August 19, 2011 (Atlanta, Georgia) — About two-thirds of men who have sex with men (MSM) reported being at least somewhat likely to use preexposure prophylaxis (PrEP) anti-HIV medications, according to a new survey.
Patrick Sullivan, DVM, PhD, an associate professor in the Department of Epidemiology, Rollins School of Public Health, Emory University, in Atlanta, Georgia, presented the findings during an oral session at the 2011 National HIV Prevention Conference here.
According to Dr. Sullivan, Preexposure Prophylaxis Initiative (iPrEx) trial findings published on November 23, 2010, indicated that PrEP was effective in reducing HIV acquisition among high-risk men. However, "awareness of PrEP results among MSM and willingness to use PrEP in light of trial results remain unclear," he said during his presentation.
The researchers conducted an online survey from November 30 to December 19, 2010, using various online methods to reach MSM. Men were required to be at least 18 years and have had at least 1 male sex partner in past 12 months. They all described themselves as being HIV negative.
Of 3431 people who began the survey, 1333 were included in the analytic cohort. Of the participants, 71% were white, 8% were black, and 13% were Hispanic. Regions of the country were fairly equally represented. About one-third had a college degree. Median age was 28 years.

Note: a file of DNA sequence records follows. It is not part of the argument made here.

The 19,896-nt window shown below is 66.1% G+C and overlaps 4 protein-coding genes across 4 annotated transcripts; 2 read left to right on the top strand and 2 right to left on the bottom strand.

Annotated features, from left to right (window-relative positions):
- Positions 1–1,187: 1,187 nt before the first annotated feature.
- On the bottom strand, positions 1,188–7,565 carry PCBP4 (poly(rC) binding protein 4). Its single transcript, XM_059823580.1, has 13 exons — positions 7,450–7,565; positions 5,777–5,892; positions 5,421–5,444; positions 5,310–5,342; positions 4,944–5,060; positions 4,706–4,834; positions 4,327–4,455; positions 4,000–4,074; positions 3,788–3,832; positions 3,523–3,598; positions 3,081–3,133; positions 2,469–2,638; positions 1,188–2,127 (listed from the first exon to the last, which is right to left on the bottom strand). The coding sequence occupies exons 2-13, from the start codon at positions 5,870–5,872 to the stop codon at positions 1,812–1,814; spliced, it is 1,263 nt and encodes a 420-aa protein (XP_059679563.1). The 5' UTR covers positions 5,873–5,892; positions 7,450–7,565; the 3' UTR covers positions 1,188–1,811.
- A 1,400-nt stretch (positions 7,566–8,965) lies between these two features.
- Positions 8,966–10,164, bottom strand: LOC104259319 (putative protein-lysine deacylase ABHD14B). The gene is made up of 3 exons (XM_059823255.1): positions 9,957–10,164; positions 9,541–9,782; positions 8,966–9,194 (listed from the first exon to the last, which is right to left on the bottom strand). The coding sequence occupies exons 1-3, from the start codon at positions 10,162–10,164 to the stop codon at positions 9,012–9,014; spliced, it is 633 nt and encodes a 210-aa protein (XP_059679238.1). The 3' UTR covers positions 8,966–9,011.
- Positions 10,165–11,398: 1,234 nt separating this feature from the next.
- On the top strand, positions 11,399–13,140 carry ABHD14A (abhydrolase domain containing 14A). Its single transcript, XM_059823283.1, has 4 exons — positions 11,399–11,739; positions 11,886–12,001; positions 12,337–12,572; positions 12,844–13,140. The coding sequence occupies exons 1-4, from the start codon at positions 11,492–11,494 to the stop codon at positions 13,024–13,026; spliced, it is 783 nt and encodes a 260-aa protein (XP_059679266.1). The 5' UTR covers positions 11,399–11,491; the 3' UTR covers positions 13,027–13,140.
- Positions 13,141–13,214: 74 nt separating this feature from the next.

Of the participants, 29% had not heard of the iPrEP study results, and about 60% of those had obtained that information from the Internet. Overall, more than two-thirds of participants were extremely, very, or somewhat likely to use PrEP, with nonwhite participants being more likely to use PrEP (71% – 78%) than white participants (64%). Less educated MSM and those previously tested for HIV were also more likely to use PrEP.
"Our study furthered previous knowledge by surveying MSM after the PrEP trial results were released," Dr. Sullivan told Medscape Medical News. "This is important because often, people will report a relatively high hypothetical willingness to use a new product or service that is not yet available, but once it becomes ‘real’ their willingness changes," he said.
According to Dr. Sullivan, data were collected from an Internet sample of MSM, so it will be important to also survey men who do not use the Internet to see if their willingness to use PrEP may be different.
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